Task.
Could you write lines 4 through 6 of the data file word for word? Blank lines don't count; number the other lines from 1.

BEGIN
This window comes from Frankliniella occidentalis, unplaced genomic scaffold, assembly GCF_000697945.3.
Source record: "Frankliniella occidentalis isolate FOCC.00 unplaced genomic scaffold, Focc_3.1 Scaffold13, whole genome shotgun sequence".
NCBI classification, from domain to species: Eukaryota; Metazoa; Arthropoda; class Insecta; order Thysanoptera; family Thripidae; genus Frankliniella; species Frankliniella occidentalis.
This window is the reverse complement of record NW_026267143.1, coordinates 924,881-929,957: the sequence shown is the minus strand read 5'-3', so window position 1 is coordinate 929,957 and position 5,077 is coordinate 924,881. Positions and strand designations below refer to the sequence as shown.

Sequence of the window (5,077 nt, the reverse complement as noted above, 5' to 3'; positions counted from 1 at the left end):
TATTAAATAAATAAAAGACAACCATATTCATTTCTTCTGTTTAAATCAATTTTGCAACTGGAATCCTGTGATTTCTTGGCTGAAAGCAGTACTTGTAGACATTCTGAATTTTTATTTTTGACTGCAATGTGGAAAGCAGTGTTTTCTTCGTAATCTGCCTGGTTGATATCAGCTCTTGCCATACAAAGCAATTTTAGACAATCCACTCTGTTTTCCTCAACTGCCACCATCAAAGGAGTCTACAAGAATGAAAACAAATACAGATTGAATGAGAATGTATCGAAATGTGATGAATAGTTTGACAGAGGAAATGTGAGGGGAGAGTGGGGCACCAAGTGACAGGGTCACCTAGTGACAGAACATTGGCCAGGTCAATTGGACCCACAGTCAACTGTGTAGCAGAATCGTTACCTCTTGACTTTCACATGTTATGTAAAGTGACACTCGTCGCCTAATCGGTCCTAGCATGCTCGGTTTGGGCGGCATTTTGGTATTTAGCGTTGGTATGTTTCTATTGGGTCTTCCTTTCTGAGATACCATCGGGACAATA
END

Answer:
This window is the reverse complement of record NW_026267143.1, coordinates 924,881-929,957: the sequence shown is the minus strand read 5'-3', so window position 1 is coordinate 929,957 and position 5,077 is coordinate 924,881. Positions and strand designations below refer to the sequence as shown.

Sequence of the window (5,077 nt, the reverse complement as noted above, 5' to 3'; positions counted from 1 at the left end):
TATTAAATAAATAAAAGACAACCATATTCATTTCTTCTGTTTAAATCAATTTTGCAACTGGAATCCTGTGATTTCTTGGCTGAAAGCAGTACTTGTAGACATTCTGAATTTTTATTTTTGACTGCAATGTGGAAAGCAGTGTTTTCTTCGTAATCTGCCTGGTTGATATCAGCTCTTGCCATACAAAGCAATTTTAGACAATCCACTCTGTTTTCCTCAACTGCCACCATCAAAGGAGTCTACAAGAATGAAAACAAATACAGATTGAATGAGAATGTATCGAAATGTGATGAATAGTTTGACAGAGGAAATGTGAGGGGAGAGTGGGGCACCAAGTGACAGGGTCACCTAGTGACAGAACATTGGCCAGGTCAATTGGACCCACAGTCAACTGTGTAGCAGAATCGTTACCTCTTGACTTTCACATGTTATGTAAAGTGACACTCGTCGCCTAATCGGTCCTAGCATGCTCGGTTTGGGCGGCATTTTGGTATTTAGCGTTGGTATGTTTCTATTGGGTCTTCCTTTCTGAGATACCATCGGGACAATA